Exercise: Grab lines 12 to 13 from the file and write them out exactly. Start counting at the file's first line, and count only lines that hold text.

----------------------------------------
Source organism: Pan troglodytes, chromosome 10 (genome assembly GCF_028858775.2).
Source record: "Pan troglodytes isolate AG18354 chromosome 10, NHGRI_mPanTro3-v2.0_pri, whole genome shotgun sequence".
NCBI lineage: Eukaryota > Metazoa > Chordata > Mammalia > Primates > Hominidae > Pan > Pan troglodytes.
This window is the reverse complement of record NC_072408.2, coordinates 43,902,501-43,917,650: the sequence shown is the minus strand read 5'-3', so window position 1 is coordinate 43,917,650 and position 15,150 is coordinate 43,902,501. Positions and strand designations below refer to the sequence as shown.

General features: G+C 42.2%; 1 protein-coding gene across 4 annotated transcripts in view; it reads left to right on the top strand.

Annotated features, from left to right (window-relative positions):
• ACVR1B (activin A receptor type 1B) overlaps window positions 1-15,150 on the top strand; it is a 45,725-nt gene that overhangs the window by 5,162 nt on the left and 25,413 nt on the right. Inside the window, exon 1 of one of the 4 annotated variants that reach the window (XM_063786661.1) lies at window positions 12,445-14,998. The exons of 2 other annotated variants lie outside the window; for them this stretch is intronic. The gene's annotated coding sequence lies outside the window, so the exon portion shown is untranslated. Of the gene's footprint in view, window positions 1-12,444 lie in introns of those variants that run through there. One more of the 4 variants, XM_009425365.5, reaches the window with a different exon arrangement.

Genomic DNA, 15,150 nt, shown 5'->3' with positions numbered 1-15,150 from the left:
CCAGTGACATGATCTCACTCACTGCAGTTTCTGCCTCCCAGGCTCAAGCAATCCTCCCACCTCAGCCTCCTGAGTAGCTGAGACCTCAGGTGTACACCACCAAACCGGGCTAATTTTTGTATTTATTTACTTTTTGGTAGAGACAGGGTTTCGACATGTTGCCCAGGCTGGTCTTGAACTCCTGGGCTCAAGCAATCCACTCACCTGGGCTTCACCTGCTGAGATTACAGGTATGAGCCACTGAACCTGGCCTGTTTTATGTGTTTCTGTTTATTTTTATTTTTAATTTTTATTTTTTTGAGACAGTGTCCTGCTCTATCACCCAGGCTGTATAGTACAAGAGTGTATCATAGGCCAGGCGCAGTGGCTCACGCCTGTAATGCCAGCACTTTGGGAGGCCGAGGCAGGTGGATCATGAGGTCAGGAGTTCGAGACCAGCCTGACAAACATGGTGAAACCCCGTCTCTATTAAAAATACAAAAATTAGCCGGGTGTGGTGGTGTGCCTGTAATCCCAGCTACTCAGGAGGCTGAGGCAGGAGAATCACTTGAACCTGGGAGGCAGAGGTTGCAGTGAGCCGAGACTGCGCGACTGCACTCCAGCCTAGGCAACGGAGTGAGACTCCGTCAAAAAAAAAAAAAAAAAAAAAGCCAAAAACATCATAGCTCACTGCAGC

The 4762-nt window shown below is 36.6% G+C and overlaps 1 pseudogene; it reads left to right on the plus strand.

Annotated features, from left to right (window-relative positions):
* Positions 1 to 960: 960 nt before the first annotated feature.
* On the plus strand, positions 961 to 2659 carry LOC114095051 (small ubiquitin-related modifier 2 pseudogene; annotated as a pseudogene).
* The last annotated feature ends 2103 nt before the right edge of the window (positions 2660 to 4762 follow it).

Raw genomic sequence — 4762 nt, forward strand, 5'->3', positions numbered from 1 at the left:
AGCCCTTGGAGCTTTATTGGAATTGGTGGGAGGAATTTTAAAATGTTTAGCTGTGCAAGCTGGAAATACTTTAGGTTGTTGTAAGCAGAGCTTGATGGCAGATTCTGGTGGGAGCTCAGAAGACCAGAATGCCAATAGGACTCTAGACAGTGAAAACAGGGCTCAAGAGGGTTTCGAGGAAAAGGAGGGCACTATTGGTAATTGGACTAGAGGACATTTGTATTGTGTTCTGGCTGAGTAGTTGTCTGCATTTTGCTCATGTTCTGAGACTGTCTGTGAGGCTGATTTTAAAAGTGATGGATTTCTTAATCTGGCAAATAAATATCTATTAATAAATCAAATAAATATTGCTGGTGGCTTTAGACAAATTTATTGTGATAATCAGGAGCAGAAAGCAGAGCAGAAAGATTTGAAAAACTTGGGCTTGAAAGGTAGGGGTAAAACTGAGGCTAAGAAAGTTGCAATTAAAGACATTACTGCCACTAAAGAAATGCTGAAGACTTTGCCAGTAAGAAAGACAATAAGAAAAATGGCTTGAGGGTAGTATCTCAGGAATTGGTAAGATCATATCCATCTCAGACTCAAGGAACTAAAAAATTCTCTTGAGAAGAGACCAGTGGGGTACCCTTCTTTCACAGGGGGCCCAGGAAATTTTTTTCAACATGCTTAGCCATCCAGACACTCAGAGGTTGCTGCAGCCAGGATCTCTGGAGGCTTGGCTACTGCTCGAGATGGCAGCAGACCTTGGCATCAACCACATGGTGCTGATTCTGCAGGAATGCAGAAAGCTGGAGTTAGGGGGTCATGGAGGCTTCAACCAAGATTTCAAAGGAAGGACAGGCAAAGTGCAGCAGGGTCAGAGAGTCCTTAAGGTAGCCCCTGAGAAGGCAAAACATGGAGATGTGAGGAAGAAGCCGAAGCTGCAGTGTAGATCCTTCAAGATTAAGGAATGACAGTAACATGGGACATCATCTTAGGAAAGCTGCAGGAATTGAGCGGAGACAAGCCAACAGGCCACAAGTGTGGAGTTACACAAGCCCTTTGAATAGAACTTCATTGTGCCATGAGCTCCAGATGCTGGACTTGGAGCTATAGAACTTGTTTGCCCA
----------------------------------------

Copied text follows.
* Positions 1 to 960: 960 nt before the first annotated feature.
* On the plus strand, positions 961 to 2659 carry LOC114095051 (small ubiquitin-related modifier 2 pseudogene; annotated as a pseudogene).